On January 12, 2010, a 7.0 magnitude earthquake struck Haiti, devastating the capital city of Port-au-Prince, killing more than 200,000 people, and leaving an estimated 1,000,000 homeless.
The catastrophic earthquake is only the latest in a long line of problems that have afflicted the impoverished island nation. In 2008, the island was hit by three hurricanes and a tropical storm, leading to devastating flooding. Tropical storm Jeanne struck four years earlier, killing more than 3,000 people in flooding and mudslides.
Many of these mudslides and floods were caused by deforestation. Less than 2% of Haiti’s natural forest cover remains, the rest logged to pay national debts or burned to produce charcoal for the people. Deforestation has also resulted in severely degraded soil due to erosion and soil depletion, making it even harder for rural Haitians to grow enough food to feed their families, let alone earn a stable income from farming. The rural crisis in Haiti over the last few decades contributed to the devastation of the 2010 earthquake, as penniless farmers fled to cities in search of employment, often ending up in overcrowded slums built from rubble and other unsafe materials.
Efforts are currently underway to rebuild Haiti after the earthquake, and green technologies developed by non-profit innovators and social entrepreneurs offer some of the best solutions to rebuilding Haiti’s shattered infrastructure and ensuring a better future for Haiti’s people.
5 Green Projects You Should Support
The U.S. Green Building Council has partnered with Habitat for Humanity to help meet one of Haiti’s most immediate needs following the earthquake: safe housing for its people. The two organizations are already on the ground handing out emergency shelter kits and assisting with the removal of debris. They plan to replace destroyed homes with traditional shelters and core houses that are earthquake-safe and meet green standards.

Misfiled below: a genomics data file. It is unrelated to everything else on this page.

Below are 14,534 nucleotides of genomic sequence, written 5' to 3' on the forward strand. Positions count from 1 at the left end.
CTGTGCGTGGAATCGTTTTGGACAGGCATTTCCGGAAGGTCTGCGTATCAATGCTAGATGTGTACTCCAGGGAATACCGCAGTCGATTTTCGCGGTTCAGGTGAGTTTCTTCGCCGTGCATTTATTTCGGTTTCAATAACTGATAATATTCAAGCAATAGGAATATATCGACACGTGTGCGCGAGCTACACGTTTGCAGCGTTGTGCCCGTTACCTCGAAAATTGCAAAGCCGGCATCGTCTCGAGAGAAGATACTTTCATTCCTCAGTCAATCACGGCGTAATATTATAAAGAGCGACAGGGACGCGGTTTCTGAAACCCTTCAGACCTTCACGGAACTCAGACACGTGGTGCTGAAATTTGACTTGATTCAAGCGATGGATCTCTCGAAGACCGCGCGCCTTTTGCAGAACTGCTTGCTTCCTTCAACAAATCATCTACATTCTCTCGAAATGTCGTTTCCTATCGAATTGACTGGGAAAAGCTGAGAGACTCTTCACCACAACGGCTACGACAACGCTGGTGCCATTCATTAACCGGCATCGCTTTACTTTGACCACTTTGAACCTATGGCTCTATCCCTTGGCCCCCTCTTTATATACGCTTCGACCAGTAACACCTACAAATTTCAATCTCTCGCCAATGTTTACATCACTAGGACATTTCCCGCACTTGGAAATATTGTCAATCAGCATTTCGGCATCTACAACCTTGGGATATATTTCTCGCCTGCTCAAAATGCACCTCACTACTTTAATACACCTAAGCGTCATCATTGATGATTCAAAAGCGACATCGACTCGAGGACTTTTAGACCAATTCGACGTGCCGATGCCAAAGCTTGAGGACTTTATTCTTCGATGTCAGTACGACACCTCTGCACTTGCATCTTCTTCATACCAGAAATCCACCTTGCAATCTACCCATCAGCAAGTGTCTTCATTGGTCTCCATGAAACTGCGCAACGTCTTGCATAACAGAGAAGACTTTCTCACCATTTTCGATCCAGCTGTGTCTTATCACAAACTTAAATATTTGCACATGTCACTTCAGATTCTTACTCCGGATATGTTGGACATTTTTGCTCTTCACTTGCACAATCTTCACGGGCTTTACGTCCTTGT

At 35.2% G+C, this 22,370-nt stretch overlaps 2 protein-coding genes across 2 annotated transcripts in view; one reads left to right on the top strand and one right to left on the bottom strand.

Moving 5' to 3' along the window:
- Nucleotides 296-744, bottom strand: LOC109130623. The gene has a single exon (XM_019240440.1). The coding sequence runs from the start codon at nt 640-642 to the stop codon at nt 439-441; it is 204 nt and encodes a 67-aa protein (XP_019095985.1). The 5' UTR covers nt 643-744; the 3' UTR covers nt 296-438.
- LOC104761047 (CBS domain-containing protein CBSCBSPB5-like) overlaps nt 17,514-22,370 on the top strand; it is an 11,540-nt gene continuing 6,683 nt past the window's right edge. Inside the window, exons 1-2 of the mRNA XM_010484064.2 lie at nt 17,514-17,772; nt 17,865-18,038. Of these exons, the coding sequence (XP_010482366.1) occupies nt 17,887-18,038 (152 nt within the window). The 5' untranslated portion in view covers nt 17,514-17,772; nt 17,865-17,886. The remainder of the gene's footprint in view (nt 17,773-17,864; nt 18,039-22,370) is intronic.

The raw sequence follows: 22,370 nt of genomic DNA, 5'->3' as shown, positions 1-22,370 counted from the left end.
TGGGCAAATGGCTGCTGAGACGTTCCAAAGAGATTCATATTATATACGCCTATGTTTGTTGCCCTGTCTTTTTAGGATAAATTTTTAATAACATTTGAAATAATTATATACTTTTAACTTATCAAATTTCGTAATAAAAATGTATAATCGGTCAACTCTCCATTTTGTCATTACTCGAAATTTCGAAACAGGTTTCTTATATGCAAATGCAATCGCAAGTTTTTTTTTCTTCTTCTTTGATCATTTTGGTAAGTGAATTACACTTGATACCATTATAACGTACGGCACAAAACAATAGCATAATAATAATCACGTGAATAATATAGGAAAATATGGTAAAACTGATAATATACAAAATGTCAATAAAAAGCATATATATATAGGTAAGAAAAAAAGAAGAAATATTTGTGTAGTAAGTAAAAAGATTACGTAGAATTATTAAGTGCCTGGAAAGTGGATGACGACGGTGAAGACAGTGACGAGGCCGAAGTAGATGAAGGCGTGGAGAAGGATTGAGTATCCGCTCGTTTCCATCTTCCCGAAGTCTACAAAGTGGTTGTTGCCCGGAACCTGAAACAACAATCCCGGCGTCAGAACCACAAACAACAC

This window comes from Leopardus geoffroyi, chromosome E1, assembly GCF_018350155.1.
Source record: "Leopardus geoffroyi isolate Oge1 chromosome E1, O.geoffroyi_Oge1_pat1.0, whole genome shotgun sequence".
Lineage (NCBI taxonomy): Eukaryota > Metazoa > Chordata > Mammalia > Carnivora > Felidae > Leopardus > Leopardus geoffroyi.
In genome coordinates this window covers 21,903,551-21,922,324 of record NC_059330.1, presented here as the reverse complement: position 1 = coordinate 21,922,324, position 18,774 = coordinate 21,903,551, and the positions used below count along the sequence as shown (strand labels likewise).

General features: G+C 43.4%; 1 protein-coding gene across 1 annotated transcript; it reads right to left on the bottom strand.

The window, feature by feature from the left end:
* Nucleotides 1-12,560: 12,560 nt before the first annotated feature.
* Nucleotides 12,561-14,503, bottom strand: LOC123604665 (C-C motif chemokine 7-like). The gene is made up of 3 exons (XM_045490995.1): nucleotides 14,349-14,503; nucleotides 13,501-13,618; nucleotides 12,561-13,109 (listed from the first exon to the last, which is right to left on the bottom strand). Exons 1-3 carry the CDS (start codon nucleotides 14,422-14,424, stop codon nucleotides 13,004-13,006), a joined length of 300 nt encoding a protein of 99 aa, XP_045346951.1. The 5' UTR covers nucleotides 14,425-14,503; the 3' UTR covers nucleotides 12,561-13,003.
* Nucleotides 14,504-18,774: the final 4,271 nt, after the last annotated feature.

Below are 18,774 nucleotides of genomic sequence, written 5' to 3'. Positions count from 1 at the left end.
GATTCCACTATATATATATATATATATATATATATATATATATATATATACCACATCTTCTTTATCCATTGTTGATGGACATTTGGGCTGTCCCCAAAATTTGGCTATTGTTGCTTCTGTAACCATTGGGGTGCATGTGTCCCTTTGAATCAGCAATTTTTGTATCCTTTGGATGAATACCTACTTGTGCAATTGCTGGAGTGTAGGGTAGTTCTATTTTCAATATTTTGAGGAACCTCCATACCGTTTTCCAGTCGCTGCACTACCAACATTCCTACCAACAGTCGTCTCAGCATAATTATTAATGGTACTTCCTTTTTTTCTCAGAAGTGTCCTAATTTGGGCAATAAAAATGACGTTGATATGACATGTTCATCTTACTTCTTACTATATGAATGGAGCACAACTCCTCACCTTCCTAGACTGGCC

In order to prevent additional deforestation, Haitians desperately need more sustainable sources of energy and cooking fuel. The Massachusetts Institute of Technology’s D-Lab is among the organizations working to provide green energy to fuel Haiti. One of its projects is charcoal made from begasse, the waste product fibers left after the juice has been extracted from sugarcane. Sugarcane charcoal is easy to make, uses a plentiful local waste product, and can help relieve pressure on Haiti’s remaining forests. It also burns more cleanly than wood charcoal, reducing respiratory problems caused by indoor use.
Another energy project in Haiti is the Solar Electric Light Fund‘s partnership with Partners in Health, one of Haiti’s most respected humanitarian organizations. SELF plans to install sustainable solar electric panels on all PIH’s clinics. In the short term, this will provide a reliable source of electricity for the clinics as they provide medical care to victims of the earthquake; in the long-term, it will serve as a foundation for building a sustainable health infrastructure in Haiti.
One of the most urgent long-term needs of Haiti is a massive reforestation effort designed to halt erosion, prevent flooding and mudslides, improve soil quality, and provide a sustainable source of income for rural Haitians. Among the organizations working for this goal is Operation Green Leaves, a tree planting and environmental education organization. Working closely with Haitian citizens in Haiti and the United States, OGL’s Trees for Life program has planted hundreds of thousands of fruit and forest trees within Haiti over the last 20 years. OGL also establishes local tree nurseries, provides environmental education, and donates kerosene stoves to local communities in an effort to relieve pressures on remaining forests.
The Lambi Fund also focuses on reforestation and sustainable development projects within Haiti. Their many excellent programs include tree planting, sustainable agriculture education, education and funds for livestock farming, community cistern and irrigation infrastructure development, microcredit lending services, seed banks, and more.
Green solutions such as these will play a vital role in rebuilding Haiti after the devastating earthquake and helping it achieve a prosperous and sustainable future.
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